Urban 4-H: Changing Minds, Changing Lives

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A high-tech agricultural lab. Produce grown without soil. High school students in white lab coats running experiments—four floors above the metal detectors that greet them each morning. All in the middle of New York City’s Hell’s Kitchen neighborhood.

One thing’s for sure: this isn’t your parent’s 4-H.

The 4-H club program started in rural America, through the United States Department of Agriculture, at the turn of the 20th century.

It was originally conceived as a way to bring public education to country life while introducing new agricultural farming methods. The underlying concept was that positively engaging the under-served youth of America’s rural areas could have long-term impact on improving lives in these areas.

“When 4-H started in the early 1900s, we were pretty much a rural country, with pockets of urban centers. As the communities grew and transitioned and changed, so has 4-H,” said Lisa Lauxman, Director, Division Youth & 4-H, Institute for Youth, Family and Community, U.S. Department of Agriculture.

Over a hundred years after 4-H—the 4”H’s” are “head, heart, hands & health”—got its start in rural America, the organization continues to expand upon its mission to change lives by positively engaging under-served youth.

Although federally-funded, all 4-H programs are administered on a state-level through each state’s designated land-grant university. In New York State, Cornell University is the land grant institution that administers 4-H, chiefly through the Cornell Cooperative Extension.

The Extension’s Hydroponic and Aquaponic Lab, founded in 2005, at New York City’s Food and Finance High School, located in Hell’s Kitchen, is just one example of how 4-H continues to expand in its quest to provide America’s youth with positive development experience.

At this lab, students work with Dr. Philson Warner, a Cornell applied scientist and learn how to apply new technology to solve problems, such as sustainable farming.

These students, and 4-Hrs, aren’t sitting around listening to Warner lecture. They are there to get their hands dirty and learn.

After donning their lab coats, a select group of six students gather around a medium-sized table to receive their assignments for the afternoon. Some are tasked to collect water samples, while others run analyses on water quality. When they step into the lab, they are transformed from high school students into young professionals.

“The best part of working in the lab was the science behind the plants and how they grow,” said Kheeda Cruickshank, 23, a former Food & Finance High Schooler, 4-H member and Lab participant said, via email.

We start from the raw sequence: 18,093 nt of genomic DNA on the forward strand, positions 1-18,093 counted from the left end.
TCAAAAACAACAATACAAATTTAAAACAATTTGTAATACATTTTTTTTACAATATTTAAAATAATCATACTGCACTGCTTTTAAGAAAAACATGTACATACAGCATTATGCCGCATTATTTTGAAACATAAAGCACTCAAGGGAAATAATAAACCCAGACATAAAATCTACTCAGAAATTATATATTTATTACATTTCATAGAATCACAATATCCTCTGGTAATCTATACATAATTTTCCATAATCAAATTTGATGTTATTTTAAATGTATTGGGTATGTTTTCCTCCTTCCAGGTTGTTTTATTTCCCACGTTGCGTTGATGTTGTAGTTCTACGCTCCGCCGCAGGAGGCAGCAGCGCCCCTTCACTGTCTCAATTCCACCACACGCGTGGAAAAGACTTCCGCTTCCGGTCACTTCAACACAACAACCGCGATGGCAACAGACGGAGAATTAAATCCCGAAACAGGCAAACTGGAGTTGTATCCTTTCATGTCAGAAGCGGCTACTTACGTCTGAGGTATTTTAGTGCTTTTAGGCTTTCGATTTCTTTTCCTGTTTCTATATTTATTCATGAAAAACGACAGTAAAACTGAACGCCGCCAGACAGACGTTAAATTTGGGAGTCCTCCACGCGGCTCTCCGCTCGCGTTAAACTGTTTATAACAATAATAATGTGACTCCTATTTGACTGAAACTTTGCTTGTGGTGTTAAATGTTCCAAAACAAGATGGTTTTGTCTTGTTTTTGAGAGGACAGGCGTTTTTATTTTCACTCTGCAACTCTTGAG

Warner expects that his students will go on to college and aim high in that expectation.

Warner said that in the early days of the program, many students did not apply to Cornell University, because they could not see themselves attending Cornell. However, over the past few college application cycles, he has noted an increase in students applying to the Ivy League university.

The Hydroponics Lab is more than just a lab.

It was a part of a curriculum, developed in part by Dr. Warner that provides experiential activities to teach both science and its application to the real world. Within this program, as known as the Grow with the Flow curriculum, students learn how to design and build a hydroponics system; how to harvest and sell produce to New York City markets.

The best part about the program, however, may be that much of the produce grown there is also used in the school.

“Those basil, and lettuce that we planted was cooked in the kitchen and incorporated into our recipes during our culinary classes,” Cruickshank said, via email.

The Extension’s program may be high-tech, yet it remains true to a 4-H’s core: youth.

“The focus has always been about youth.” Lauxman said. “More than anything, youth want a sense of belonging. They want to feel like they can be engaged and make a difference.”

Indeed, it is this focus—what many inside 4-H call “positive youth development” that drives 4-H’s adaptability in urban communities.

Brandon Mathurin, 16, a Midwood High School junior and founder of can attest to its focus. Mathurin started with 4-H in elementary school.

Brandon Mathurin and Midwood's High School's 4-H club on a beautification project
Brandon Mathurin and Midwood’s High School’s 4-H club on a beautification project

“A goal of 4-H back then was to basically engage the children in learning about healthy living, geospatial sciences, whatever the topic was,” Mathurin said.

Midwood High School's 4-H club.
Midwood High School’s 4-H club.

Although urban communities are distinctly different from rural ones, youth can still derive the same benefits.

“Getting back to the 4-H’s—that’s what 4-H is about. And you can have these varied experiences and still experience the same benefits,” said Jessica Pierson Russo, the Director of Urban Youth Development Office, University of Minnesota Extension. “If you’re showing a pig or if you’re developing a video about racism in your community, you’re still getting the same things out of 4-H.”

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